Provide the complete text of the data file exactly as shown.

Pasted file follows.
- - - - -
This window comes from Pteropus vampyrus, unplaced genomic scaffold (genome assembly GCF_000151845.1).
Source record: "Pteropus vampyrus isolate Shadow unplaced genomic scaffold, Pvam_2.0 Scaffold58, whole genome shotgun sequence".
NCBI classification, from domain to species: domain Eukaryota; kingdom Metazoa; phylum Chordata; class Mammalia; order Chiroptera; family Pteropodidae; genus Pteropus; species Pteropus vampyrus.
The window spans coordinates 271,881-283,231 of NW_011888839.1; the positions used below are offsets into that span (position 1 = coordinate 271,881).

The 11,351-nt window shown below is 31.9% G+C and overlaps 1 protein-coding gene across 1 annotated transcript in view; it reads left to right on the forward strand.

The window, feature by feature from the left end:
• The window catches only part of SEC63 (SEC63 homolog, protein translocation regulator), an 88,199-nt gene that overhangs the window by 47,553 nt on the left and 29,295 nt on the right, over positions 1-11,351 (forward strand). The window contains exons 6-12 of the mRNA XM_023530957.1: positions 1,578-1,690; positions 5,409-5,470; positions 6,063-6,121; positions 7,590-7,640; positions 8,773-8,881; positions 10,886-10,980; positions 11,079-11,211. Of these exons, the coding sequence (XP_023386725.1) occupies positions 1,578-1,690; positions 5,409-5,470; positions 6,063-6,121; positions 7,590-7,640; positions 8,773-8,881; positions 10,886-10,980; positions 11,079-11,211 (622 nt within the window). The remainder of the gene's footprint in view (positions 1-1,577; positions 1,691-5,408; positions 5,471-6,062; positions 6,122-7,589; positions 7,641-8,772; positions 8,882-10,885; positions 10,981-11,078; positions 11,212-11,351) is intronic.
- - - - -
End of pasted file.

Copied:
This window comes from Pteropus vampyrus, unplaced genomic scaffold (genome assembly GCF_000151845.1).
Source record: "Pteropus vampyrus isolate Shadow unplaced genomic scaffold, Pvam_2.0 Scaffold58, whole genome shotgun sequence".
NCBI classification, from domain to species: domain Eukaryota; kingdom Metazoa; phylum Chordata; class Mammalia; order Chiroptera; family Pteropodidae; genus Pteropus; species Pteropus vampyrus.
The window spans coordinates 271,881-283,231 of NW_011888839.1; the positions used below are offsets into that span (position 1 = coordinate 271,881).

The 11,351-nt window shown below is 31.9% G+C and overlaps 1 protein-coding gene across 1 annotated transcript in view; it reads left to right on the forward strand.

The window, feature by feature from the left end:
• The window catches only part of SEC63 (SEC63 homolog, protein translocation regulator), an 88,199-nt gene that overhangs the window by 47,553 nt on the left and 29,295 nt on the right, over positions 1-11,351 (forward strand). The window contains exons 6-12 of the mRNA XM_023530957.1: positions 1,578-1,690; positions 5,409-5,470; positions 6,063-6,121; positions 7,590-7,640; positions 8,773-8,881; positions 10,886-10,980; positions 11,079-11,211. Of these exons, the coding sequence (XP_023386725.1) occupies positions 1,578-1,690; positions 5,409-5,470; positions 6,063-6,121; positions 7,590-7,640; positions 8,773-8,881; positions 10,886-10,980; positions 11,079-11,211 (622 nt within the window). The remainder of the gene's footprint in view (positions 1-1,577; positions 1,691-5,408; positions 5,471-6,062; positions 6,122-7,589; positions 7,641-8,772; positions 8,882-10,885; positions 10,981-11,078; positions 11,212-11,351) is intronic.